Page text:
Floating in the Dead Sea

The lady at the tourist information centre in Queen Alia International Airport in Amman was horrified:  yes, Petra was definitely the premier tourist attraction, but how could we come to Jordan and not also see the many other wonders the country has to offer?  Well, fairly easily, it turned out:  I’m sure the rest of Jordan is great, but a round-the-world ticket has time constraints, and sacrifices have to be made.

Regardless, though, Petra is most of the way down the south of the country, and Amman is up towards the north, and to make the most of our time, we’d hired a car to get between them.  And so on the way back, since we were in the vicinity anyway, there was time for us to fit in one other cheesy Kodak moment:  floating in the Dead Sea.

The Dead Sea, on the coast of Jordan

Our chosen portion of the Dead Sea

Paddling in brine is apparently quite the money-extractor in Jordan:  there are really quite a number of surprisingly expensive private beaches on the eastern shores of the world’s premier saline attraction.  (And I have no reason to expect that the western shores, in Israel, would be any different.)  That didn’t really seem like our style, though, since their pitch seemed largely limited to the fact that they had fresh water showers to clean yourself off in afterwards.  A welcome benefit, most definitely, but not one worth paying through the newly salt-encrusted nose for.  So with several bottles of tap water prepared as our makeshift showers, we just drove around a bit until we figured we’d found a nice stretch of waterfront that seemed pretty and available.  In fact, it turned out that we’d picked the perfect spot:  other than intermittent highway traffic in the distance, there was no one for miles, and we spent a good hour dicking about with, so far as we could see, the whole sea and shore to ourselves.  (For anyone who’s interested, my camera’s GPS tells me that we were at 31°27’20” N, 35°33’59″E.  Feel free to steal our spot.)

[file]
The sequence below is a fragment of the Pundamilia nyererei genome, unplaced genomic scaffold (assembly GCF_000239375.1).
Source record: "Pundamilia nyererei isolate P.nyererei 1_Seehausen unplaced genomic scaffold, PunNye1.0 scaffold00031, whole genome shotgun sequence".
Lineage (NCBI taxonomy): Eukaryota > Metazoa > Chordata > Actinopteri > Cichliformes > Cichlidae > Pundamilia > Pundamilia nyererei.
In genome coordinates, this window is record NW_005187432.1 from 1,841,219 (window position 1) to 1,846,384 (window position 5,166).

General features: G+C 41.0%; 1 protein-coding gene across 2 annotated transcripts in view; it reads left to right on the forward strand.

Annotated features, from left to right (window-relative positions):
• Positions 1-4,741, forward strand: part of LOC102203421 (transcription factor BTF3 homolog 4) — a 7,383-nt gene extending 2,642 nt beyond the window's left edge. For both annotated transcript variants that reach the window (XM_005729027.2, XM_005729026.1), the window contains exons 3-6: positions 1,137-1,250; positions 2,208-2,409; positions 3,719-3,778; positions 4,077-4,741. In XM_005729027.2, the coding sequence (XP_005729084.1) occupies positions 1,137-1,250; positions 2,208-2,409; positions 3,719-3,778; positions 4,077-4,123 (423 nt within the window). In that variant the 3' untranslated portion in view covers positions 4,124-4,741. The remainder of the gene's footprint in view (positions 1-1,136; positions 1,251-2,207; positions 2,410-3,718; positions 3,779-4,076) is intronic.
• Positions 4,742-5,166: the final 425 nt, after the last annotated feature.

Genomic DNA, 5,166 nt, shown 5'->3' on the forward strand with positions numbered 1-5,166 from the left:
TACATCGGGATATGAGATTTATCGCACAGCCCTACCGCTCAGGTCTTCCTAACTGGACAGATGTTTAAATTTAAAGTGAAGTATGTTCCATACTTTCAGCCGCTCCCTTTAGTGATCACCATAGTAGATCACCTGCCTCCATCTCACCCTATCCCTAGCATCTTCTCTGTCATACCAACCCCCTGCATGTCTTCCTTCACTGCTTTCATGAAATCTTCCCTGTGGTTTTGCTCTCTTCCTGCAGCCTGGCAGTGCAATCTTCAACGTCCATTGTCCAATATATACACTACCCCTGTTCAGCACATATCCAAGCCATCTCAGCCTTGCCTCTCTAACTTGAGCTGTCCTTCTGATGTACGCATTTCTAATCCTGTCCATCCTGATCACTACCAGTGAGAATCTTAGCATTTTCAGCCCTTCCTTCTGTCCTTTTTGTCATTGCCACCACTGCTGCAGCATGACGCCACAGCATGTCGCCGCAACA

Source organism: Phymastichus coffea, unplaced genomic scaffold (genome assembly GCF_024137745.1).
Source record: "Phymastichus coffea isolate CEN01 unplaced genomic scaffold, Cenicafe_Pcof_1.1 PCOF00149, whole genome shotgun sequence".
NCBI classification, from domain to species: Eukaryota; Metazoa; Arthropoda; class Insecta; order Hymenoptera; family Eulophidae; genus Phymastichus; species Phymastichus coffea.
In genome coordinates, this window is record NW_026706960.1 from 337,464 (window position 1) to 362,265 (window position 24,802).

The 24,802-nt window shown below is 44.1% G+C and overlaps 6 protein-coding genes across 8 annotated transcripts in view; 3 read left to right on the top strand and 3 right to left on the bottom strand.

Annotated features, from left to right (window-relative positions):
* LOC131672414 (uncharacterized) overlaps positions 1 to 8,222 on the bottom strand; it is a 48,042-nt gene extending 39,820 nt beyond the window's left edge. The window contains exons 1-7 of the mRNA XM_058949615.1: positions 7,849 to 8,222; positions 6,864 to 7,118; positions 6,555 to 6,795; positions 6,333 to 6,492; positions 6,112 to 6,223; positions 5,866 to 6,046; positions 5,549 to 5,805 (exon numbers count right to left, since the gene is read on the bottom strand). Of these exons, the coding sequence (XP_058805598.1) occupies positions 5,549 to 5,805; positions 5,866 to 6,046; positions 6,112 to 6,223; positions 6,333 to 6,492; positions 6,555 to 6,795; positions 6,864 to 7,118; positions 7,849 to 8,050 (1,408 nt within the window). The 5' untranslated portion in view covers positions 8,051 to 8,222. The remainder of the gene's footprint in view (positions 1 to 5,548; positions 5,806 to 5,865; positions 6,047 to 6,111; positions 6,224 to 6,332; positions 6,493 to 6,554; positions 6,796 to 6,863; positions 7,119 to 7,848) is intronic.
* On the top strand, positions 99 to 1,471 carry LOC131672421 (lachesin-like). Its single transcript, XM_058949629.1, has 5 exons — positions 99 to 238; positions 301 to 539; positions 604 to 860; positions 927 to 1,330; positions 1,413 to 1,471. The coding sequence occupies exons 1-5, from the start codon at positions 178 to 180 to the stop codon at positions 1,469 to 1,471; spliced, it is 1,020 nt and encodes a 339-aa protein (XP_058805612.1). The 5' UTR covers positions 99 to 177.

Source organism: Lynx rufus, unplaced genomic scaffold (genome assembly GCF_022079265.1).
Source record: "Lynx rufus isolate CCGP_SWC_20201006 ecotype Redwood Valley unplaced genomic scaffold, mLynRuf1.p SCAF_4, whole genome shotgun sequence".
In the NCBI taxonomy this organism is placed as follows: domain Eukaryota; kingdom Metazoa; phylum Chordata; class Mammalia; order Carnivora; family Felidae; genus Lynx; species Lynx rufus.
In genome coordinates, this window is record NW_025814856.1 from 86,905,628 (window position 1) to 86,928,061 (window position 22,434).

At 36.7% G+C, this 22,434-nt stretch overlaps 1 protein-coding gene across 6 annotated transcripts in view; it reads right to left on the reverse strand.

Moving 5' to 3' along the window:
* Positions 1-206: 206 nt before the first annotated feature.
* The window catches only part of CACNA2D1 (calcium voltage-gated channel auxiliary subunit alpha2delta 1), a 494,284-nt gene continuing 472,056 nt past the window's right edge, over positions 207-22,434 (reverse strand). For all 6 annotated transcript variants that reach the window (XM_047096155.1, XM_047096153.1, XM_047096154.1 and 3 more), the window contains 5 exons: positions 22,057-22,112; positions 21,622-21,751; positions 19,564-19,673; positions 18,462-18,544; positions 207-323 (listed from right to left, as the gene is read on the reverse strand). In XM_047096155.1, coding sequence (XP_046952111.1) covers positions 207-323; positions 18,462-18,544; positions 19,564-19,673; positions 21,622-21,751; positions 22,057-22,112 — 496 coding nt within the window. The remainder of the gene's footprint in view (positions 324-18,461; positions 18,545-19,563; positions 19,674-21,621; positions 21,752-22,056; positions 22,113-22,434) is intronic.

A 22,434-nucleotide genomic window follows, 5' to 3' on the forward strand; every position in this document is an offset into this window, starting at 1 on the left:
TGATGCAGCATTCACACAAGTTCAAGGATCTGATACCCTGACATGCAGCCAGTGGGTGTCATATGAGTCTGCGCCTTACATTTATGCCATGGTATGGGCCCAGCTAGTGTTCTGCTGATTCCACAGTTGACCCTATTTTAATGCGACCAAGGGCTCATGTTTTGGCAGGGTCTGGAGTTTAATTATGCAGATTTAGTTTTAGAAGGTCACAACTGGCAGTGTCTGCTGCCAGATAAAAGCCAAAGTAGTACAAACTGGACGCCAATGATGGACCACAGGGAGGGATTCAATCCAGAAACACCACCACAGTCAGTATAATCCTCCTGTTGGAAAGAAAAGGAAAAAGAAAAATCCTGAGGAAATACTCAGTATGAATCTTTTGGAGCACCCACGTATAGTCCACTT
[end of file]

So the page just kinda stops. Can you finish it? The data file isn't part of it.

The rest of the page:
The typical tourist shot of the Dead Sea is supposed to be lying on your back, reading a book or a newspaper.  So Chris ventured out into the water pretending to be able to read his Arabic broadsheet, and I demonstrated my advanced skills with technology by paddling about with my Kindle.

Reading my Kindle while floating in the Dead Sea

Reading my Kindle while floating in the Dead Sea

Once done with the mandatory Kodak moments, we made a few discoveries about swimming in the Dead Sea.  First, swimming breaststroke is remarkably difficult:  keeping your legs below the water is a constant struggle, and you’re always rolling unintentionally over onto your back as you lose your balance.  Backstroke requires quite some shoulder flexibility to get the arms down far enough, and freestyle is, well, strange.  At last, an appropriate location for doggy paddling.  Second, highly concentrated (saturated, in fact) saline is incredibly slimy, and makes for a very weird sensation on the skin – a very foreign, greasy, stinging mess that won’t go away, basically.  Third, the salt is so concentrated that getting any in the eyes is incredibly painful, and the pain lasts for a surprisingly long time.  Woe betide anyone who reacts to the pain by reflexively trying to wipe your eyes with hands wet with the salt water.  That’s a mistake you won’t make twice.  (Ok, fine, it’s a mistake I made twice.  But fool me thrice, shame on… something something.)  Fourth, the Dead Sea is an excellent way to discover (and sterilise) all those tiny little cuts and skin abrasions you didn’t know you had.  Fifth, be careful when you fart.  Yes, the bubbles coming out of your butt are just as funny in the Dead Sea as they are anywhere else in the world.  But be careful not to let any water back up the pipes when you’re done, or you’ll be in for a most unwelcome stinging sensation.  You have been warned.

Floating in the Dead Sea:  the lazy man’s Superman

Meanwhile: Superman!, do-do-do-do-do-dooh!


The Treasury, seen through the narrow rock walls of the Siq, not long before sunset